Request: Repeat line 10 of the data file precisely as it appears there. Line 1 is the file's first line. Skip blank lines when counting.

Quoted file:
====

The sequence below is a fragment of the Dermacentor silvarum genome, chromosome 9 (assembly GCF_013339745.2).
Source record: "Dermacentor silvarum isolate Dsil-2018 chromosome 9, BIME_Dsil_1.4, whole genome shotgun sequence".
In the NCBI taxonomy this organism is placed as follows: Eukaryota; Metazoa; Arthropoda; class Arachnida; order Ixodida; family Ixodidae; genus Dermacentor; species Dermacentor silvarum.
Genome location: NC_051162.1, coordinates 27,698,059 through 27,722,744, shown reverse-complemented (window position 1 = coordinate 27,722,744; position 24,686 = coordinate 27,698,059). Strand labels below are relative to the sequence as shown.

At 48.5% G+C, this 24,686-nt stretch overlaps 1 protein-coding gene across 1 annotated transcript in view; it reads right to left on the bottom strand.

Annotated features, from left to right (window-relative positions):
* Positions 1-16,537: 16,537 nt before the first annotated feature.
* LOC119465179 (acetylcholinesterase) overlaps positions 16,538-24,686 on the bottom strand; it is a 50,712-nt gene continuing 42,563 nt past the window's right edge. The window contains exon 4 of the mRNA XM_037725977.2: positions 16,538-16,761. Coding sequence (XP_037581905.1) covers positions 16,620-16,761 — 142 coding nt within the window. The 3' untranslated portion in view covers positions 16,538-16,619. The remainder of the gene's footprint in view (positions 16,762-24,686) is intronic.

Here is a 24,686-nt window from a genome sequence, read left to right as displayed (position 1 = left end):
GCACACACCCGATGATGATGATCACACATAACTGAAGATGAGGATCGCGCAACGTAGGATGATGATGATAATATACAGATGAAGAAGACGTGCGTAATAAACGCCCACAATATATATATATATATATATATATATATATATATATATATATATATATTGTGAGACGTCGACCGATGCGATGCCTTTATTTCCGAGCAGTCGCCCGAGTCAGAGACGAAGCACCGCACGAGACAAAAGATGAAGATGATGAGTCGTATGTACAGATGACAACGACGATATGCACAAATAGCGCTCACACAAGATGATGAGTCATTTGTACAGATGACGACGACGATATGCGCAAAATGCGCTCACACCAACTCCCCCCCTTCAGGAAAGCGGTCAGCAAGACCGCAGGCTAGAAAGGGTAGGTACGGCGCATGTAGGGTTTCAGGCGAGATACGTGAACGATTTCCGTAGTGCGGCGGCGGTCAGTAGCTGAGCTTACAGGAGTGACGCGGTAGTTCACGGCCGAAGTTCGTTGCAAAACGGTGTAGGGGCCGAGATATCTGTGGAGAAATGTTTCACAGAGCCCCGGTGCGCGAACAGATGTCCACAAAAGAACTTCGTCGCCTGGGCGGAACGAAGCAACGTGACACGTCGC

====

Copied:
GCACACACCCGATGATGATGATCACACATAACTGAAGATGAGGATCGCGCAACGTAGGATGATGATGATAATATACAGATGAAGAAGACGTGCGTAATAAACGCCCACAATATATATATATATATATATATATATATATATATATATATATATATATTGTGAGACGTCGACCGATGCGATGCCTTTATTTCCGAGCAGTCGCCCGAGTCAGAGACGAAGCACCGCACGAGACAAAAGATGAAGATGATGAGTCGTATGTACAGATGACAACGACGATATGCACAAATAGCGCTCACACAAGATGATGAGTCATTTGTACAGATGACGACGACGATATGCGCAAAATGCGCTCACACCAACTCCCCCCCTTCAGGAAAGCGGTCAGCAAGACCGCAGGCTAGAAAGGGTAGGTACGGCGCATGTAGGGTTTCAGGCGAGATACGTGAACGATTTCCGTAGTGCGGCGGCGGTCAGTAGCTGAGCTTACAGGAGTGACGCGGTAGTTCACGGCCGAAGTTCGTTGCAAAACGGTGTAGGGGCCGAGATATCTGTGGAGAAATGTTTCACAGAGCCCCGGTGCGCGAACAGATGTCCACAAAAGAACTTCGTCGCCTGGGCGGAACGAAGCAACGTGACACGTCGC